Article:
-----And: "My maternal grandparents bred a family of strong, moral, ambitious women, dedicated to duty, family and country, women of great capability, artistic and intelligent."
-----Then of herself: "I unfortunately, have not inherited any talents from either branch of my tree. I consider myself only slightly above average and in no way outstanding."
-----And finally: "But now I am getting beneath the surface of the 'me' that no one knows. The 'me' that thinks and struggles and suffers. The 'me' that, had I ever been analyzed, would be interpreted in terms of id and ego, pressure and tension, fears and insecurities. The 'me' that resists conformity and yet never dares to be too different. The analyst might go beneath the surface sarcasm, the caustic humor and find the emotional core as soft as sand and shaped by passing pressures as the beach is shaped by tide."
-----And, from "Life Seasons", a poem written by Nancy in 1975 at age 47:
"The breeze is from the South, my Heart
Magnolias scent the air
The Spring of life is sunny
The days of life are fair."
-----And from "Wonder", a love poem written in 1984 at age 56:
"How come that out of all the time and space
of myriad stars and endless years of days,
I know and love the angles of your face
Your generous warmth and readiness to praise.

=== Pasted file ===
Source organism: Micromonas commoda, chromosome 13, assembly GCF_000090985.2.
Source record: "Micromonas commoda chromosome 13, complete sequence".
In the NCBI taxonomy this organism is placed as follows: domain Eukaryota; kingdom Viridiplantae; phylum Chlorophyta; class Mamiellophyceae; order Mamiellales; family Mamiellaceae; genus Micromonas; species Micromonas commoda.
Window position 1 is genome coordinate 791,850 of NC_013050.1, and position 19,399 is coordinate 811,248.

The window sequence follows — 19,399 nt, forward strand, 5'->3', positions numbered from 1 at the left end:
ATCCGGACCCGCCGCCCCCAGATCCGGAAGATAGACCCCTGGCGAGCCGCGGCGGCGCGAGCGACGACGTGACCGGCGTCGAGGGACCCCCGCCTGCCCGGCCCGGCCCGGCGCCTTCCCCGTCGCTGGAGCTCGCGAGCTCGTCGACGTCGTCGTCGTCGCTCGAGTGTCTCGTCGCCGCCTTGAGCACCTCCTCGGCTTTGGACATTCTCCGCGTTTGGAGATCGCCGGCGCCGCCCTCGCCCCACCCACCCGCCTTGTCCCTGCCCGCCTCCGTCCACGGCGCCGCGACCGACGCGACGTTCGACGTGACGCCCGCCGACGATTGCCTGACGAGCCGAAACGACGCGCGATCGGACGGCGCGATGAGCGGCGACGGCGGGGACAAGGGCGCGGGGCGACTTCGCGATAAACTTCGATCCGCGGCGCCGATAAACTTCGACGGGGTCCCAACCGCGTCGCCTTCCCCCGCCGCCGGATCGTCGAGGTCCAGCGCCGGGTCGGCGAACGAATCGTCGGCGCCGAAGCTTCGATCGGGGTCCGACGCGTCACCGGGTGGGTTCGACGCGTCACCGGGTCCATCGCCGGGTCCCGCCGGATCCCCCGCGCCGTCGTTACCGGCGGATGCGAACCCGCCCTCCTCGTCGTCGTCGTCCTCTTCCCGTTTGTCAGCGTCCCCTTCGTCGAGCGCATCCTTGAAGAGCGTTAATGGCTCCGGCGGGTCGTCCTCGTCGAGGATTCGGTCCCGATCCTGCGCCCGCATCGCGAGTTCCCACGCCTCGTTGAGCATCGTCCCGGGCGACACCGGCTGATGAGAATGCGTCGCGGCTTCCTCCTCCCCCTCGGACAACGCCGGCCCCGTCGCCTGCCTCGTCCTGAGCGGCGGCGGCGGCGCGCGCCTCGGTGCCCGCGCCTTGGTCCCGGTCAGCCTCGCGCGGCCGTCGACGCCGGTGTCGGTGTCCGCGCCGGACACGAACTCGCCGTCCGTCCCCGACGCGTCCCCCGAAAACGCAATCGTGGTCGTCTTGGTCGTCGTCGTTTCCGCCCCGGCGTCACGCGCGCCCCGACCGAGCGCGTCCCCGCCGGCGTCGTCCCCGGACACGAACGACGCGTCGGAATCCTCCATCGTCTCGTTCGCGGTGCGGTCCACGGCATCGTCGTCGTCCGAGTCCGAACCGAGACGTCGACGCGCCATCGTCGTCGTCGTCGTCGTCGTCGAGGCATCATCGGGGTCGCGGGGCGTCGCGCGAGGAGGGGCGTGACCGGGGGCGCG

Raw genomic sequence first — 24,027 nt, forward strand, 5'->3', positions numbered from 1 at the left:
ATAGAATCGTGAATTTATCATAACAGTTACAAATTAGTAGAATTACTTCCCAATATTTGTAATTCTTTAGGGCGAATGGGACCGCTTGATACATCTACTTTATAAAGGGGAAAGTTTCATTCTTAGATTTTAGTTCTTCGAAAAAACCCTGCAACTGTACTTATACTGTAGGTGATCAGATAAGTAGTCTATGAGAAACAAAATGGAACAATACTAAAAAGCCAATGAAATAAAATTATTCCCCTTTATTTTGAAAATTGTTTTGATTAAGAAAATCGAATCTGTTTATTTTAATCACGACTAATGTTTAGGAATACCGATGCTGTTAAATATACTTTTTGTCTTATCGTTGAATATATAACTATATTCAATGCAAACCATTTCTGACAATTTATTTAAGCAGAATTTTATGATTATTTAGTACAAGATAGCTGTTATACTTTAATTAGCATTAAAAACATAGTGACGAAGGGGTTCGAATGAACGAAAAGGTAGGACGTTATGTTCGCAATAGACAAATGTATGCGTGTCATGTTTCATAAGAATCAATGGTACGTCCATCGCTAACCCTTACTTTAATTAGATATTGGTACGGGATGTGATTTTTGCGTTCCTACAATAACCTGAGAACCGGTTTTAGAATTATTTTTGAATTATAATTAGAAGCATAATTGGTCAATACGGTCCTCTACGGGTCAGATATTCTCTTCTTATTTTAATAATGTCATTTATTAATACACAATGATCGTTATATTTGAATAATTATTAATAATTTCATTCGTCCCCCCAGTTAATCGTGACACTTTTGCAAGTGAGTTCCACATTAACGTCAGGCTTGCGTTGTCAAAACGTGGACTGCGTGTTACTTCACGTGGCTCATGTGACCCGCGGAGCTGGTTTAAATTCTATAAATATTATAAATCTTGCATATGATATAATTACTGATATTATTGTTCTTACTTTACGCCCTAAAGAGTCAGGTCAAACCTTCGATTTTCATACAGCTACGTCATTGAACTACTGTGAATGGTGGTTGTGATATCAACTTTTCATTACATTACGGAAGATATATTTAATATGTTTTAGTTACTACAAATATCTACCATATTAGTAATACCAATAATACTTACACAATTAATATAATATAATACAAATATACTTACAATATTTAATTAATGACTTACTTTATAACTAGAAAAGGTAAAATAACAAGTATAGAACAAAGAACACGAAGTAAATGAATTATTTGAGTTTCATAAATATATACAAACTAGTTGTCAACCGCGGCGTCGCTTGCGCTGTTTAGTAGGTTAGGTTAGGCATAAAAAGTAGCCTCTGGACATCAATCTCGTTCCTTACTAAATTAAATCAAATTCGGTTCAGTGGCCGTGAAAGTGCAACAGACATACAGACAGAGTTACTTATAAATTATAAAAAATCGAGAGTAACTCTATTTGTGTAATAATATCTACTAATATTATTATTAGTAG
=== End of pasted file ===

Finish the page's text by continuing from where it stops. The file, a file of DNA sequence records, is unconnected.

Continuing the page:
What miracle has placed us side by side
In time - and in this span of space."
-----And finally - what she wrote of our beloved Aunt Carrie upon her passing -
"When you are gone I will not weep for you,
Who shed no public tears your whole life through.
When you depart and leave the world behind,
I'll let but joyous memories fill my mind.
Remembering the gentle bright content
In which your hours and days were always spent
I'll see you as you were - alive, awake!
To every change that nature's seasons make
My heart will cry but one sweet word - "Farewell"
And know your soul has heard."
Thank you god, for releasing my Mother's indomitable spirit from her ravaged body. She was smart and strong and kind and funny and brave and very beautiful, and she lives on in our hearts forever.
I find it very appropriate that my mom chose Valentine's Day to end the long battle she and my Dad have been fighting for 8 years. I would like to read you a poem that she wrote to Bill Hough on Valentine's Day, 1984.
The patterns of my days are not like yours.
My laughter rises on a different note.
And certain things that fill my eyes with tears
Don't even cause a lump within your throat.
The sun, from which you turn, is life to me -
The ice and snow you love, my enemy.
Why then do all my thoughts return to you?
No other men seem worthy of my glance -
How can it be that our two hearts are one?
And you the one with whom I share Romance?
How come that out of all the time & space
of myriad stars and endless years of days,
I know and love the angles of your face -
your generous warmth and readiness to praise.
What miracle has placed us side by side
in time - and in this span of space,
and left us free so there's no need to hide
our love, our kiss or our embrace?
For when you take my hand, and hold me close
There's no where else I ever want to be
I try to give the best of me to you -
I know you give the best of you to me!!
How can we use this best that nature gives
To women and to men upon this Earth,
And so insure that all the wonder lives -
While giving one another our true worth!!